A few words with Dave Jones

There are many things we love about the below photo. For one, Gordy (Poultney; climbing) and Dave (Jones; spotting), look like characters out of Stig of the Dump – like they’ve escaped from another earlier, more primitive time (possibly even before the invention of boulders). And it’s true to a certain extent, they’re bouldering in the PM (pre-mat) Era, a time that must seem almost inconceivable to modern climbers. This may even possibly be before Dave carried around the pseudo-mat: a cut down piece of dirty, ragged bed foam that he’d scrounged out of his tent/humpy at Arapiles. This piece of mattress was so soft it was close to useless, not to mention the hygiene risk it posed due to the many and varied surfaces and substances it had come into contact with during its long and abused existence. In fact, not only were Dave and Gordy bouldering before bouldering was a thing but they were also buildering before buildering was a thing. (It is worth noting that it is entirely possible that buildering never was and never will be ‘a thing’.)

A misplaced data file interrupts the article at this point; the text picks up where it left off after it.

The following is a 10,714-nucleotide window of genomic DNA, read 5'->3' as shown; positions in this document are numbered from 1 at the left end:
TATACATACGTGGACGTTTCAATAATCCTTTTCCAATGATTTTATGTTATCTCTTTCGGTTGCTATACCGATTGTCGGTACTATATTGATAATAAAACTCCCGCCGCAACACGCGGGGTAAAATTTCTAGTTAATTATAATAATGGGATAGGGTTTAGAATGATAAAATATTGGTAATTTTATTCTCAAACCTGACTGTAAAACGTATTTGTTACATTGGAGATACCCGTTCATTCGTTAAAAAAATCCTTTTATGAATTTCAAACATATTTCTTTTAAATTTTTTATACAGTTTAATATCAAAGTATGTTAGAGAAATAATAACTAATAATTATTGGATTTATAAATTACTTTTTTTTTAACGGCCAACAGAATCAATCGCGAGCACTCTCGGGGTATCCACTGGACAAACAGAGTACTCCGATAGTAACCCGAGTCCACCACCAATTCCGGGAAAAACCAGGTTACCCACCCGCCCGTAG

Image by  Nick Sutter .

Image by Nick Sutter.

While there are a few scattered examples of people bouldering earlier in the Grampians, Dave and Gordy and their extended crew were really the first to seriously develop bouldering areas around the Grampians. Which is why we are psyched that Dave is making the long journey over from Natimuk to join us on the Saturday to talk about the Good Ole Days, that halcyon time PM, the Golden Age before the Fall of Man, before the invention of soap and shoes and other such flipperies of civilisation, when every ascent was a first ascent, and when Dave and Gordy (and nameless others) still had long and lustrous locks.